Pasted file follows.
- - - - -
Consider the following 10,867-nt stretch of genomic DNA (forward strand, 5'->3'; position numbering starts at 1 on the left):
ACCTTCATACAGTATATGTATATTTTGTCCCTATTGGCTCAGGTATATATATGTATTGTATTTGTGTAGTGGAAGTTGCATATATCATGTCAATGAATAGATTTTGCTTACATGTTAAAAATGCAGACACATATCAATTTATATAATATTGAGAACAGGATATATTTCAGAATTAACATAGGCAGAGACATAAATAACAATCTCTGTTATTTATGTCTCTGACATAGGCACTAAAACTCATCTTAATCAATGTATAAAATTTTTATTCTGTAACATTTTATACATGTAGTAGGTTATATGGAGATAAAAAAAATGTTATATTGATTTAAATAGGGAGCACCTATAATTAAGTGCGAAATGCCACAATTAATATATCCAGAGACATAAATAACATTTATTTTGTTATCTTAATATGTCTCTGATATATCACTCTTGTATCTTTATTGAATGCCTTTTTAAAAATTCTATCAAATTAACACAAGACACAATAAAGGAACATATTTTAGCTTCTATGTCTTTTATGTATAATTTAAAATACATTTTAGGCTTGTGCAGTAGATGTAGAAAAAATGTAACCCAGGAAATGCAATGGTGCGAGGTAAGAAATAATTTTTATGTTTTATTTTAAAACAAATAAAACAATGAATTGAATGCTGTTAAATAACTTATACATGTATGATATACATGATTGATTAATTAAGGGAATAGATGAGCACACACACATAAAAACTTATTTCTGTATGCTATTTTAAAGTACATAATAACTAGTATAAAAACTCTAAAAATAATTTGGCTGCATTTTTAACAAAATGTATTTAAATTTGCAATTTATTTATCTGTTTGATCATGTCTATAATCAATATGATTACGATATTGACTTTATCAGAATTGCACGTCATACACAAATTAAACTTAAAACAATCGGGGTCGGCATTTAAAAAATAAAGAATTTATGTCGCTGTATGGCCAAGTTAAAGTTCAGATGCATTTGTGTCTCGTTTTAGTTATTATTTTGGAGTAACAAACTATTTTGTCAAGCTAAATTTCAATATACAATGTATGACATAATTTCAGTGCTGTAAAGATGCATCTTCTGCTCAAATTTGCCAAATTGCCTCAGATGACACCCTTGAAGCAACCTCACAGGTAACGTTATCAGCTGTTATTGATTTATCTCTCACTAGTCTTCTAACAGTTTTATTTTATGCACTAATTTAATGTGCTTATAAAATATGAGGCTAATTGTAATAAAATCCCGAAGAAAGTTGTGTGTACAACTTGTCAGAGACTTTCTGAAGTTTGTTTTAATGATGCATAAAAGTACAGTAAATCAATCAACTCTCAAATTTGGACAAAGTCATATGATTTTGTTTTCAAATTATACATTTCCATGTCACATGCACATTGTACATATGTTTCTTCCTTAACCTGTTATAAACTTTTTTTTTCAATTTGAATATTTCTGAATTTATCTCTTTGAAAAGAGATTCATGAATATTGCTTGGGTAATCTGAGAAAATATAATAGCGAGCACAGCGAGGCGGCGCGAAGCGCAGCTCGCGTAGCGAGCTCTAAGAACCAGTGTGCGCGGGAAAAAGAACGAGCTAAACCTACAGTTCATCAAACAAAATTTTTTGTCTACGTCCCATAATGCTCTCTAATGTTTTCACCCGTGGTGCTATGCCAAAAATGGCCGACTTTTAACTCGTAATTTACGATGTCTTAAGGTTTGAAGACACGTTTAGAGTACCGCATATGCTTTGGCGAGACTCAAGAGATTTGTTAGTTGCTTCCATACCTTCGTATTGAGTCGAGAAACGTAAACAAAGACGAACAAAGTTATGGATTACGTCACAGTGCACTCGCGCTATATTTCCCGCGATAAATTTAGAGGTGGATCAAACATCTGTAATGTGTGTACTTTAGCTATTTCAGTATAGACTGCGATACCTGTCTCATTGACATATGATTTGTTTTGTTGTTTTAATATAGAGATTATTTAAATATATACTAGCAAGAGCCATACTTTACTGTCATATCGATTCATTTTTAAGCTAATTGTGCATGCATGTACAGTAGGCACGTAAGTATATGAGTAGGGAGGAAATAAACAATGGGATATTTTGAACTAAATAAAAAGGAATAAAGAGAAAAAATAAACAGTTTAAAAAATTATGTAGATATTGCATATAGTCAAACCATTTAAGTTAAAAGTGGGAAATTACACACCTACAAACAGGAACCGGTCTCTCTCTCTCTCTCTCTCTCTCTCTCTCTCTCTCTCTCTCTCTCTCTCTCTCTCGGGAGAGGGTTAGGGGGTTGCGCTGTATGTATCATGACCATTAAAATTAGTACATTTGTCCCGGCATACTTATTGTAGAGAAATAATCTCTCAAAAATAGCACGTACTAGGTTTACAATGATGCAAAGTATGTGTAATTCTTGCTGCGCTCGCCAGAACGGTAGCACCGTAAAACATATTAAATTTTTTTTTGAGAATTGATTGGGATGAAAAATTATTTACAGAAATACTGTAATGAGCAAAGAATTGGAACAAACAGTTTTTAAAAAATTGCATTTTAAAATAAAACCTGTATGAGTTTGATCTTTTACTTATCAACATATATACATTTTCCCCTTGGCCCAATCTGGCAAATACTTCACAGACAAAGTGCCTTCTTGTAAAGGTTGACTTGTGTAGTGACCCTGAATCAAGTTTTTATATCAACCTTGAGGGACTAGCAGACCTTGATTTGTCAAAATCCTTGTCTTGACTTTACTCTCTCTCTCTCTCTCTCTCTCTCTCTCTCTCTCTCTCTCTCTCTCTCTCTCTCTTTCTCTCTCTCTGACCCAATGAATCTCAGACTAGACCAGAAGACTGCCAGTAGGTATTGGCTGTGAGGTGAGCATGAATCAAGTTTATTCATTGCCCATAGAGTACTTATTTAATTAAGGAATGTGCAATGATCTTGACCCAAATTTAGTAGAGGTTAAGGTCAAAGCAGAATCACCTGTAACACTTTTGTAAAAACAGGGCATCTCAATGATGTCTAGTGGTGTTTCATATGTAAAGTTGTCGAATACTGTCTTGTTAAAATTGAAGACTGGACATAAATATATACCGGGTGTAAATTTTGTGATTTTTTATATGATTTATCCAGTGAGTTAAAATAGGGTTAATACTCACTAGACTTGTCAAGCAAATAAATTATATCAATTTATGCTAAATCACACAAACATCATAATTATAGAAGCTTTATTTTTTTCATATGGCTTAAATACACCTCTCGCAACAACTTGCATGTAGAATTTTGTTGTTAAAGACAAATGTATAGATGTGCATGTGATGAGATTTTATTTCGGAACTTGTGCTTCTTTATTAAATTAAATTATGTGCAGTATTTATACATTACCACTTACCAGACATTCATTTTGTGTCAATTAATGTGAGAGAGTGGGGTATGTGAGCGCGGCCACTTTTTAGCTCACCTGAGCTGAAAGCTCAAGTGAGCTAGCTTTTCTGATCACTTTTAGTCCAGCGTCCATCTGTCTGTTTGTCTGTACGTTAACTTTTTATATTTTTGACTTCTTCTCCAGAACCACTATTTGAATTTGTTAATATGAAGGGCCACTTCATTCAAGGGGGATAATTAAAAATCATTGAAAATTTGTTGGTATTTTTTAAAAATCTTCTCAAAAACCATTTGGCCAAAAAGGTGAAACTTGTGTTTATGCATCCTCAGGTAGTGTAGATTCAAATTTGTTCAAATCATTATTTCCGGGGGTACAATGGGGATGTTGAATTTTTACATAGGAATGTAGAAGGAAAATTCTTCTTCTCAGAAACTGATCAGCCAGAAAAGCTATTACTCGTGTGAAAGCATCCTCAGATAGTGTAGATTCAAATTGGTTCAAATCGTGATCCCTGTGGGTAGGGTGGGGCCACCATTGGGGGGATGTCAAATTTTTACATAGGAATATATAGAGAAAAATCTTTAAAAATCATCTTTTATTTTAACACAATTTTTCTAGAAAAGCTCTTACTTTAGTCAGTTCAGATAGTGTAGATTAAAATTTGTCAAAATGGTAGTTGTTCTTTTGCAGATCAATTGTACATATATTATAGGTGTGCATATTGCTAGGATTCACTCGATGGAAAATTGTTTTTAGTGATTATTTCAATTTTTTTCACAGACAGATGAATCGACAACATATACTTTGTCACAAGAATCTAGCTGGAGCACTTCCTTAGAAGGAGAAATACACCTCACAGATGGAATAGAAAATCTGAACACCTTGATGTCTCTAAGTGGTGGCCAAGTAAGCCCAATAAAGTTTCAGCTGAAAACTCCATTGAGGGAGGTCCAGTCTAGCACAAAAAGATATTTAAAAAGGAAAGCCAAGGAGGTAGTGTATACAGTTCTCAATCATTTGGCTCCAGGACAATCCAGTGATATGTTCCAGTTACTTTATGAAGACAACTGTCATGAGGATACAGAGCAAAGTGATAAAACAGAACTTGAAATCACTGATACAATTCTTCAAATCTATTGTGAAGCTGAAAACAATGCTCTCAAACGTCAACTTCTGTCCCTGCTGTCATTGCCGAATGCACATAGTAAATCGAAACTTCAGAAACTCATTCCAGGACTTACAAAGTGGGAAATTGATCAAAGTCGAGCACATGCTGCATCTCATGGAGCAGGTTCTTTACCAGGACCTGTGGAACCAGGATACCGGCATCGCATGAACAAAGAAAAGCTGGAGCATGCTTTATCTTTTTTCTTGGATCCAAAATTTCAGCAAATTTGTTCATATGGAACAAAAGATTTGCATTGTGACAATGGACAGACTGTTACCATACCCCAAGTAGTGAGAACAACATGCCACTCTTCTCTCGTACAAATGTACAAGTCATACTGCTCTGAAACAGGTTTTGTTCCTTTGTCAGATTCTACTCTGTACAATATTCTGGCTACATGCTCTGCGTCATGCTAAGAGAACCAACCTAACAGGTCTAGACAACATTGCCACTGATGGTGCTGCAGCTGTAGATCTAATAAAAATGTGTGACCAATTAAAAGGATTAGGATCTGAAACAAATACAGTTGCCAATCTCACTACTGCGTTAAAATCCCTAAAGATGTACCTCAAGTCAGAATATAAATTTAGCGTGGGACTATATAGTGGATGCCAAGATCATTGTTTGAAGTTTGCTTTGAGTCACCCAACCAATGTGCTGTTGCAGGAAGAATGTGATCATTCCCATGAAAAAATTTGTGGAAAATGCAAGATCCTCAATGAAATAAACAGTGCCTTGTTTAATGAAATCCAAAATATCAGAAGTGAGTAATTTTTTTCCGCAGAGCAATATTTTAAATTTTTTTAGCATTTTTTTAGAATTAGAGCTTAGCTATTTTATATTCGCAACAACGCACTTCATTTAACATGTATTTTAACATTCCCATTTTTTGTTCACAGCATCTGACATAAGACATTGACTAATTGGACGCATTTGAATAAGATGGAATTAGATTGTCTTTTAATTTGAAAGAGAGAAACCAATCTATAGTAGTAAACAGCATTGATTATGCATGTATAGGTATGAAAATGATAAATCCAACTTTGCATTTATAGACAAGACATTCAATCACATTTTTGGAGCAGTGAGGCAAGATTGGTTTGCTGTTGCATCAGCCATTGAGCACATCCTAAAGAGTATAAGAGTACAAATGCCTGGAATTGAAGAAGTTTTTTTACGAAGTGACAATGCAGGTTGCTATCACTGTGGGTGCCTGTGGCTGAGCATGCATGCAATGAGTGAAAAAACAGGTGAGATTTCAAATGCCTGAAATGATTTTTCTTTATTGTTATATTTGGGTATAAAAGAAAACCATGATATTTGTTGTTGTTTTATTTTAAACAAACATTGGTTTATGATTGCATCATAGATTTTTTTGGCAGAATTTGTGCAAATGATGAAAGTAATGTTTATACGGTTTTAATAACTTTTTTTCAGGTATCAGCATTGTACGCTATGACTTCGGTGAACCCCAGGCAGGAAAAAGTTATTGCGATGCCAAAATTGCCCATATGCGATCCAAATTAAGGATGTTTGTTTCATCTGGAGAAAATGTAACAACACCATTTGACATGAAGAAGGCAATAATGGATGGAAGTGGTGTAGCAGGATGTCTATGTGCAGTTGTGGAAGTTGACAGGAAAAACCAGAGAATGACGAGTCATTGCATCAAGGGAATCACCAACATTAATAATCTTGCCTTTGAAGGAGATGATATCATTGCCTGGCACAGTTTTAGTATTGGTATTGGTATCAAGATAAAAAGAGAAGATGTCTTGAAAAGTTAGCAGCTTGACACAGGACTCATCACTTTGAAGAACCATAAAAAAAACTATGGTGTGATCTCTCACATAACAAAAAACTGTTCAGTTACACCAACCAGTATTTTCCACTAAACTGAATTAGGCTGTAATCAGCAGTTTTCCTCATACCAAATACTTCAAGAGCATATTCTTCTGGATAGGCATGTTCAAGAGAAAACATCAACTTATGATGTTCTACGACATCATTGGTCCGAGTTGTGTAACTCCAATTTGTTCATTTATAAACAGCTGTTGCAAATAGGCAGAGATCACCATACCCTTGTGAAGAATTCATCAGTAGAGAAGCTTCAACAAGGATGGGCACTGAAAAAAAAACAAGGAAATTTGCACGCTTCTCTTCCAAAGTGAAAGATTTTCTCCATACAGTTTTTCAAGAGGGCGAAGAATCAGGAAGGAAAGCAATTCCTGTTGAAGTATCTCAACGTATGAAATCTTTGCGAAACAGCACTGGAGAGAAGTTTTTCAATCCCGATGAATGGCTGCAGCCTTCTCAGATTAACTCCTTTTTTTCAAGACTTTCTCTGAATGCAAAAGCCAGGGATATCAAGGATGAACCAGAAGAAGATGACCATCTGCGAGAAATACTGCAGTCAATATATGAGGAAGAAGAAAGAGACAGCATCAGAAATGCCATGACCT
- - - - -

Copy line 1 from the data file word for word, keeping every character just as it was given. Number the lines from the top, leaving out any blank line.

Consider the following 10,867-nt stretch of genomic DNA (forward strand, 5'->3'; position numbering starts at 1 on the left):